A Yellowstone Geyser Has Experienced Unusual Eruptions Lately, and Scientists Can’t Explain Why
Alex Horton, The Washington Post
The Steamboat Geyser at Yellowstone National Park can spout 300 feet of scalding water into the air, a feature of the world’s tallest active geyser. That is known.
What isn’t known is why is the geyser has erupted three times in the past six weeks, including one event on Friday in an unusual pattern that hasn’t occurred since 2003.
The spike in activity has puzzled scientists who closely monitor Yellowstone – the crown jewel of the national park system that rests on top of a violent supervolcano measuring 44 miles across.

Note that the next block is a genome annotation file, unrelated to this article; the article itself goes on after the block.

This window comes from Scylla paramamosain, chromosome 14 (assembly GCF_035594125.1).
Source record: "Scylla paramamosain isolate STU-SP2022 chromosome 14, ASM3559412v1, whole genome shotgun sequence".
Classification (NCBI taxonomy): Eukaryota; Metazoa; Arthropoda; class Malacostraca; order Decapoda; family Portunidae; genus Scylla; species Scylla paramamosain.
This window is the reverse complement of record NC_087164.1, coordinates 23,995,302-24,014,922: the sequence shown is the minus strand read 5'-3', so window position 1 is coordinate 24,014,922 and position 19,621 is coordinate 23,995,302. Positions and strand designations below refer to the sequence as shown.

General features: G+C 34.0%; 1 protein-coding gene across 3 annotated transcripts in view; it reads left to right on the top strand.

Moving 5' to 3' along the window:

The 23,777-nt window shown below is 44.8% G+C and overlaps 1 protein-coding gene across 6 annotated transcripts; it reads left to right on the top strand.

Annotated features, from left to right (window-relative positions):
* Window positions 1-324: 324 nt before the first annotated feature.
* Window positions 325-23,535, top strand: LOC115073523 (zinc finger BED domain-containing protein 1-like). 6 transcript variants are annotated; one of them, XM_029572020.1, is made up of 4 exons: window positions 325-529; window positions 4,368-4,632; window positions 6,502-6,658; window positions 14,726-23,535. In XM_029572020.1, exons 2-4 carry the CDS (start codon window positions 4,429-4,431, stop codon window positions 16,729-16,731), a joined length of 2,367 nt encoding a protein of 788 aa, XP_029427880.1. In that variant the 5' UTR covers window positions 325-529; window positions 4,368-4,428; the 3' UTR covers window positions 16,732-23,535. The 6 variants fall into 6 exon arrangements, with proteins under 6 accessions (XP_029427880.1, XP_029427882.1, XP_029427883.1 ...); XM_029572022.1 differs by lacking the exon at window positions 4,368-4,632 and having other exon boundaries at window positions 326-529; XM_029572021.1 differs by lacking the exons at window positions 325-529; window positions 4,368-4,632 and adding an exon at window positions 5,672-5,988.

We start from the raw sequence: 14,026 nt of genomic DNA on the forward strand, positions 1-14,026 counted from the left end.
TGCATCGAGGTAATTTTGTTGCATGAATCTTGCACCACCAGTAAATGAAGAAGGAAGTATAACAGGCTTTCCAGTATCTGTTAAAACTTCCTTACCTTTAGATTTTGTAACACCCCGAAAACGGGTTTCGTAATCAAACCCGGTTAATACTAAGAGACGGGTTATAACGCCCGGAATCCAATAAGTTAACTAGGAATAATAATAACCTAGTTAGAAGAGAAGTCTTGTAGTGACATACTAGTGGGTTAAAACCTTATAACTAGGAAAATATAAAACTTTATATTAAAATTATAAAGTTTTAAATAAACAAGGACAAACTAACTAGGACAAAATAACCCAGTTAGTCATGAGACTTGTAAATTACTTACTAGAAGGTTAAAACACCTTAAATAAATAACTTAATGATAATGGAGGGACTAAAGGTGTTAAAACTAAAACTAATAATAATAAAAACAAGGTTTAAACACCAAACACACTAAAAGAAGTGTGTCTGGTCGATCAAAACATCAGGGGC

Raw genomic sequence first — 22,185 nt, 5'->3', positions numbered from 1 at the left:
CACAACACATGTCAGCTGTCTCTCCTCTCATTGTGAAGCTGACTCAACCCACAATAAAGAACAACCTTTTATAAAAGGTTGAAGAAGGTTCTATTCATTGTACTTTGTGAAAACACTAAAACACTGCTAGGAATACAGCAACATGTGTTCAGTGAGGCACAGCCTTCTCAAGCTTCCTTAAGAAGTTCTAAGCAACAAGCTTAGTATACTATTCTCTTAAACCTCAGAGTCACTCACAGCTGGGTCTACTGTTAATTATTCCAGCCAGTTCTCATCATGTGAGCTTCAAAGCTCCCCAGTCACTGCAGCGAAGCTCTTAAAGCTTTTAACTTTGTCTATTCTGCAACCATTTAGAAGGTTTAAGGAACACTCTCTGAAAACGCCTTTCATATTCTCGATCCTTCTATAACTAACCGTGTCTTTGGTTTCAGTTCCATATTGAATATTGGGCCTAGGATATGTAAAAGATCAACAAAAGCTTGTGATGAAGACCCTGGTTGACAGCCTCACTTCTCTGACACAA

Though scientists say the reasons for the spate of eruptions is unclear, officials with Yellowstone Volcano Observatory cautioned that the geyser activity is not a sign of impending doom.
“There is nothing to indicate that any sort of volcanic eruption is imminent,” observatory science in charge Michael Poland told The Washington Post. The last eruption was 70,000 years ago, and there are no signs of another one, including the recent Steamboat activity, he said Sunday.